Cole: Yeah, not really. It did, actually. It did in that she’s not going to be listening to … She’s not going to be bumping him in her car anytime soon, but she has definitely learned a lot from the podcast and just more about the things we’re talking about, the culture aspect more than the actual music itself. She has a much better appreciation for I would say hip-hop culture and things like that now because of it.
Jon: Was the 2016 election … did that have anything to do with you wanting to do this?
Cole: No, not at all, actually. I was already kind of creating it before all that. I think, more than anything, that just the feeling and the energy of the country affected the way maybe I looked at the music and presented it. I just see so much divide and so much closed-mindedness about issues from both sides. I think that’s really important. It’s not just one side that’s doing that. That’s where I think everything comes for me, at least. It always leads back to empathy and learning to view others, no matter what side you’re on, just opening a dialogue and not being so confrontational with it.
Jon: Yeah, that is awesome. I think that’s a huge value of the podcast. I couldn’t agree more with the need for that, and I just thank you and commend you for doing that. Were you raised in church at all? Is there a religious component to your perspective?
Cole: No, I don’t. I don’t know, I could probably count on one hand the times I’ve stepped inside a church.
Jon: Okay. Yeah, I only ask because there are some people that you seem to be connected with … Tyler Burns was on, I think, a podcast of yours. Your latest podcast, the summary of Kendrick’s DAMN album, had some religious undertones, I would say. That’s interesting to know that you don’t have a religious element to your perspective. I thought I detected some, so that makes it kind of interesting.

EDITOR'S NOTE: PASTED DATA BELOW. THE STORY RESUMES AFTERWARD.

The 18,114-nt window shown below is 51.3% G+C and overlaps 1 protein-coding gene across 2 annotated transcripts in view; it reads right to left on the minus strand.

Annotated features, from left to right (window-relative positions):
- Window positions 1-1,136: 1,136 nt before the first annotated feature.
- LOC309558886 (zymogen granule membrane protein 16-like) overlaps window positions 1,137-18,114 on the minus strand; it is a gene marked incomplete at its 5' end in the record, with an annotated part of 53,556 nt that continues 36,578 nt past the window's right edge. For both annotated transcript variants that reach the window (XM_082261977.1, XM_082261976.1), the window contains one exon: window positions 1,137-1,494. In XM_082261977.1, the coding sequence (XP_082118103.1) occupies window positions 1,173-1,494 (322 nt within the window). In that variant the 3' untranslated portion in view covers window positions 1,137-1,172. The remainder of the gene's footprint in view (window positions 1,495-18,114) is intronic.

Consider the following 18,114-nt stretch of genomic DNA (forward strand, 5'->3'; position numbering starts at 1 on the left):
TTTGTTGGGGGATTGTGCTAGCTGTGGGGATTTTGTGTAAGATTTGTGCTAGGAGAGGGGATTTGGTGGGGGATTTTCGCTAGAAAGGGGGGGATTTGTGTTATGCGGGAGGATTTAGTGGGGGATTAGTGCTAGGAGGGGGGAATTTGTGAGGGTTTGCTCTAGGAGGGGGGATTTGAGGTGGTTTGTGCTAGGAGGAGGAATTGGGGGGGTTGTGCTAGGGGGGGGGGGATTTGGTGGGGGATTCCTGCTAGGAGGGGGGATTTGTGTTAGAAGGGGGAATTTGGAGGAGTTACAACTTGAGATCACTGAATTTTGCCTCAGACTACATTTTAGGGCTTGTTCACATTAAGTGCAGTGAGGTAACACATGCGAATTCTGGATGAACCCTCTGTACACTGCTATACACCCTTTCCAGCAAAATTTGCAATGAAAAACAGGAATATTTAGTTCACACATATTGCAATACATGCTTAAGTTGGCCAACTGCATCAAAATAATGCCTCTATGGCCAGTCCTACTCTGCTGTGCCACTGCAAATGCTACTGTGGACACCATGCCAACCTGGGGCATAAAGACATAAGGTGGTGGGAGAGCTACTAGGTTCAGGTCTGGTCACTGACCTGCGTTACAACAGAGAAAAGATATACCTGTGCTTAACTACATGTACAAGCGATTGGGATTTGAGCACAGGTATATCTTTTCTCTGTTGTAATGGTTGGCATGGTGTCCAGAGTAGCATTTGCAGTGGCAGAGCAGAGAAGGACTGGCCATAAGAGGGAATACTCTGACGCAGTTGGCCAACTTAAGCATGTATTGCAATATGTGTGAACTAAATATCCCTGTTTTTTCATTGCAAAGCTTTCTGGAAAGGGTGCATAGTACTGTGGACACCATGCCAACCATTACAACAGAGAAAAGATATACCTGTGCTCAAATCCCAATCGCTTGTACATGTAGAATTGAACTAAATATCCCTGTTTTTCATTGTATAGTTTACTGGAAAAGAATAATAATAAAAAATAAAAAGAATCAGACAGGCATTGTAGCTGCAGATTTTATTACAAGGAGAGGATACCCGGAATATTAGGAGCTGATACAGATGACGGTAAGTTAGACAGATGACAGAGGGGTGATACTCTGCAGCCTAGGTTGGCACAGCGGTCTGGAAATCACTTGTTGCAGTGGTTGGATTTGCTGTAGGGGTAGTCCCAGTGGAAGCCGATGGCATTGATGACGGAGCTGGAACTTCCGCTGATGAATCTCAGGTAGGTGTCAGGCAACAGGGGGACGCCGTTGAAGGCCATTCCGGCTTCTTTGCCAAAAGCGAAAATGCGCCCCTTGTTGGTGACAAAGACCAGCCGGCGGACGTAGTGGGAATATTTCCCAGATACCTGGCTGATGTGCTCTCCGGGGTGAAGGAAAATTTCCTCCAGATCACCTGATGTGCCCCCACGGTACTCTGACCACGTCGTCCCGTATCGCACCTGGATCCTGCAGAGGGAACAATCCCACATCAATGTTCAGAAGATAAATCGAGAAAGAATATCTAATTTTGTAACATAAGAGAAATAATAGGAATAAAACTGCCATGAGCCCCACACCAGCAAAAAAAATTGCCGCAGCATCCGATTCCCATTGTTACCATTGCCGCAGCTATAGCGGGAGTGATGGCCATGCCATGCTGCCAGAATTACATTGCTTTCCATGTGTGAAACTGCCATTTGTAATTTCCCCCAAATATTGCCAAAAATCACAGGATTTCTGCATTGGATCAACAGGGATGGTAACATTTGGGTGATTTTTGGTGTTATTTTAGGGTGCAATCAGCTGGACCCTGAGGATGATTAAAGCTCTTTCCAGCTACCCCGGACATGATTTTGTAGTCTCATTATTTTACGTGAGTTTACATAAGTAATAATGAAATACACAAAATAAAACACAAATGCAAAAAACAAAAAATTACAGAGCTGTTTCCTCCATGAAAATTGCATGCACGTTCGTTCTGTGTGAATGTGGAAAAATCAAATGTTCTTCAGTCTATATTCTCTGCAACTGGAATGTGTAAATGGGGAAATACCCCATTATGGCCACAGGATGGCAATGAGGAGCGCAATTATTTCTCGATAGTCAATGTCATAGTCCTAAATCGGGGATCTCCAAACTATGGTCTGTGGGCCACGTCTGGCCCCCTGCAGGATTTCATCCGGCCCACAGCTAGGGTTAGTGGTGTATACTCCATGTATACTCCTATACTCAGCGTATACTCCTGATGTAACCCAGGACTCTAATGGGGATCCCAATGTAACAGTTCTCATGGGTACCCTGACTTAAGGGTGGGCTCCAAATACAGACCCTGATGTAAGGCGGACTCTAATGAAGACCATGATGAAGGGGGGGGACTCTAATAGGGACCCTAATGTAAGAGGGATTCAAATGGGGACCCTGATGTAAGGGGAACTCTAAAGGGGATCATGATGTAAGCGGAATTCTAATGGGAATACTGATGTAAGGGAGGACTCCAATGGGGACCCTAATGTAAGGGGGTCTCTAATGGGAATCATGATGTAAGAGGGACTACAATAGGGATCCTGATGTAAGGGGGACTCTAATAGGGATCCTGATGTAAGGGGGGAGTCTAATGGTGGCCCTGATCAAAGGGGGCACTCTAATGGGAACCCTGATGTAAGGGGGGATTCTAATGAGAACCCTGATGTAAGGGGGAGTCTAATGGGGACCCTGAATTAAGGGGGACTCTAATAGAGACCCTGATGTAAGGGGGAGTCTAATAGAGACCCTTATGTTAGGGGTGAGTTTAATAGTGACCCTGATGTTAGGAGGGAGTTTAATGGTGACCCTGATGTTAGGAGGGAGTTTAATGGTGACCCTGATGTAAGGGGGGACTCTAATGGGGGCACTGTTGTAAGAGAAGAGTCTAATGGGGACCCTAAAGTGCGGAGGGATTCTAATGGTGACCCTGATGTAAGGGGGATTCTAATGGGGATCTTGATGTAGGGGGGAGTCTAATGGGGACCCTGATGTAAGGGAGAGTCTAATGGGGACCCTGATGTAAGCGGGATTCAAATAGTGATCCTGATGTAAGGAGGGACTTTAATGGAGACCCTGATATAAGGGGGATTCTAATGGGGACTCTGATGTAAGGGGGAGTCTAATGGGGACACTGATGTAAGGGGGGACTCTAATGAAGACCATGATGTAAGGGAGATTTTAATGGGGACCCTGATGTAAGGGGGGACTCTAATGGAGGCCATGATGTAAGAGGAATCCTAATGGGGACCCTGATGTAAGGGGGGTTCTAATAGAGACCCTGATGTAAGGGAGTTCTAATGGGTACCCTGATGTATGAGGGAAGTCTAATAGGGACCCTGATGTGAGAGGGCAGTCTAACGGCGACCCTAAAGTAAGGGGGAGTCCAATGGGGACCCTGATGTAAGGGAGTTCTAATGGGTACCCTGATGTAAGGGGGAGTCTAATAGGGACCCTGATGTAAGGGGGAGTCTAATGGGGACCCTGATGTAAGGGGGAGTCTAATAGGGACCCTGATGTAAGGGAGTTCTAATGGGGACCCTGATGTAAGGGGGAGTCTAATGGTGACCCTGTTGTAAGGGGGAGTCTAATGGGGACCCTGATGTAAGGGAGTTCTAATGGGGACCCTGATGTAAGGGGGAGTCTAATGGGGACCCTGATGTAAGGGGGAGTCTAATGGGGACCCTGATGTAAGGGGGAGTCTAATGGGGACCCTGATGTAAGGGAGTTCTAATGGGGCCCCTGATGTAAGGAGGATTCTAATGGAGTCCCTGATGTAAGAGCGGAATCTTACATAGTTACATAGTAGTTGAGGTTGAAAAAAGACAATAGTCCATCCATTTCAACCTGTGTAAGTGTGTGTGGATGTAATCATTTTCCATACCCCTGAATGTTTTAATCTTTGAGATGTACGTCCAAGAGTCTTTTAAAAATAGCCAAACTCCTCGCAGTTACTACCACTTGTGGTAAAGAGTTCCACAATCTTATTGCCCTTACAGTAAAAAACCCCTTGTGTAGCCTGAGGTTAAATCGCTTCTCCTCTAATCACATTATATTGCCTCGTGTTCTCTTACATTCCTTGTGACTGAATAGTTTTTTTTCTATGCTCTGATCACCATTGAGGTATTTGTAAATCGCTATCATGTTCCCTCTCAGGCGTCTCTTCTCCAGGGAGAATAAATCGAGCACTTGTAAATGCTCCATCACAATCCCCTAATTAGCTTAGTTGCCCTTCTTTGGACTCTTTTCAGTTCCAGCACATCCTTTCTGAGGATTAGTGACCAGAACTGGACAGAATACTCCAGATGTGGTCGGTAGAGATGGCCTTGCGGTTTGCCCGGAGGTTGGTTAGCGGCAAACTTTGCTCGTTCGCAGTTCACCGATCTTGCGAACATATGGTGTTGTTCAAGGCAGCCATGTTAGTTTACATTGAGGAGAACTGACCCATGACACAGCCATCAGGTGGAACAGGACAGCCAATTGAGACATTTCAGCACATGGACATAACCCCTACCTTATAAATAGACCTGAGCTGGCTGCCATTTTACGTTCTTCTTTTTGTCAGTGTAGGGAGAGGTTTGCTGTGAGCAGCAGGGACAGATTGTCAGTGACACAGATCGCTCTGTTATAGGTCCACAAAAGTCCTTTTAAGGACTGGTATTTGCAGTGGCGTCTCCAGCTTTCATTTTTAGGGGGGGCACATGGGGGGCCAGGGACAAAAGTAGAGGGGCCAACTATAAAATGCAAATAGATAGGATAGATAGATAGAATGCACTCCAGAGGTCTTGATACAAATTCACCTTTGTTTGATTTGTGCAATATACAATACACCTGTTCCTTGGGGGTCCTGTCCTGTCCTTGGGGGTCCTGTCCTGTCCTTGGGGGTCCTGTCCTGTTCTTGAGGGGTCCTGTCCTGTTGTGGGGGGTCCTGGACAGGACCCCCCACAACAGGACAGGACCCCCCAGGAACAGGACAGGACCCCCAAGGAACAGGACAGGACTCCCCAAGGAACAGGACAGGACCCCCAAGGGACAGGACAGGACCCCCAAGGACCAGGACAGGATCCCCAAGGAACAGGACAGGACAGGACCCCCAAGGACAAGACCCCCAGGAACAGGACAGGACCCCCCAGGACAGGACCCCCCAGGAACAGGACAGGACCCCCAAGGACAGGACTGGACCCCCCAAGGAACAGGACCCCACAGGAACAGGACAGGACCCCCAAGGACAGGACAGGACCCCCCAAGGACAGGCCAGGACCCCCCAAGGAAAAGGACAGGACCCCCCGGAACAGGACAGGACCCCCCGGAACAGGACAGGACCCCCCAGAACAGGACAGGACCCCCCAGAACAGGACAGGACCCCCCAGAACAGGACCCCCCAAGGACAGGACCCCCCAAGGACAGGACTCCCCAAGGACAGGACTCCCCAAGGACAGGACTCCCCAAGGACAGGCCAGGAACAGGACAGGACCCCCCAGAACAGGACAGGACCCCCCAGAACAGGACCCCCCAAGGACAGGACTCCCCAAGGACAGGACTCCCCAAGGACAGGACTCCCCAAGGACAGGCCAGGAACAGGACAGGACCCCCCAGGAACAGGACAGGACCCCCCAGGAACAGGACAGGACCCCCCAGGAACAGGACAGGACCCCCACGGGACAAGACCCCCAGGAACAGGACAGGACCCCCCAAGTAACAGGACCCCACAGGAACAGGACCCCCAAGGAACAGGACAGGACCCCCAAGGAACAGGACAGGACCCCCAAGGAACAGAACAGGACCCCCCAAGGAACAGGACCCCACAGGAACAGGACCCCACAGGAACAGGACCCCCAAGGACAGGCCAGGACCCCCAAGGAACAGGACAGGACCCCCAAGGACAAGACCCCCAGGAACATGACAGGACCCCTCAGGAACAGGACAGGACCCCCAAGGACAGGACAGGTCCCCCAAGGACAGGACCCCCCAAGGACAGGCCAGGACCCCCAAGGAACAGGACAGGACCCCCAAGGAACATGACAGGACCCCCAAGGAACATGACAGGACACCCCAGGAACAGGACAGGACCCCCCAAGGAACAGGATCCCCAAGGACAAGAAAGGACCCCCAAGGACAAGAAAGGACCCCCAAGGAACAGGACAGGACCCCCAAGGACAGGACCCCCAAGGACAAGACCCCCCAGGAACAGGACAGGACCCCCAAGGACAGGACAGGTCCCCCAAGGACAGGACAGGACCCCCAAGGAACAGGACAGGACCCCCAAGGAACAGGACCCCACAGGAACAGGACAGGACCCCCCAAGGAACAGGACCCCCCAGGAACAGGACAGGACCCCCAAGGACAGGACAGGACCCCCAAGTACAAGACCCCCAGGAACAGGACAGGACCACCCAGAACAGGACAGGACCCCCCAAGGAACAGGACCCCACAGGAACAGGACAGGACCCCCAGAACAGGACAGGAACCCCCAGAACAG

Cole: Yeah, maybe that’s just the product of Kendrick talking about God. I mean, I’ve learned a lot about religion, or just spirituality I guess, through it. Yeah, personally, no, I don’t really have any affinity with any religious group.
Jon: Going back to where you talked about the origins of it, it seemed like you seemed to say that you wanted to have something to do at night rather than I’m guessing just sit passively and watch television. I mean, I hear you on it’s taxing and it’s hard, but I think making use of whatever time we have that’s our own, that doesn’t have demands on it, to seek beauty or to be creative I think is so important to our mental and spiritual health.
Cole: Yeah, that’s definitely a great way of putting it. I think that’s exactly what I was meaning to say. Yeah, I mean, I see it as something pure and coming from a good place. Yeah, it just started out as just for my own personal well-being, so if I were to take criticism too harshly, then it would lose some of that to me. It would lose some of that purity if I started to worry about that too much, rather than just making the best thing possible. I’m sure if I went and listened to it I would have a hundred things to tell you, but I honestly just have not listened to it.
P.S. — I know people who would be horrified to listen to Kendrick Lamar. Truly. It might depend on what song they started with, of course. If they happened upon “Sing About Me, I’m Dying of Thirst,” and heard the young men praying to Jesus, they might think it was ok, (except for the cursing of course, but who among us). But if they happened upon “Backseat Freestyle” and listened to the chorus about Kendrick wishing a part of his body was as big as the Eiffel Tower, they’d pull a Tipper Gore. (There is a fair amount of foul language, given the content of Kendrick’s lyrics, so fair warning.)
And of course I know plenty of people who love Kendrick and think he’s a genius.
If you’re in that group that thinks rap like Kendrick’s is offensive, or you’re just not interested, that’s fine. But I think you should consider listening. You might learn something. I know I have.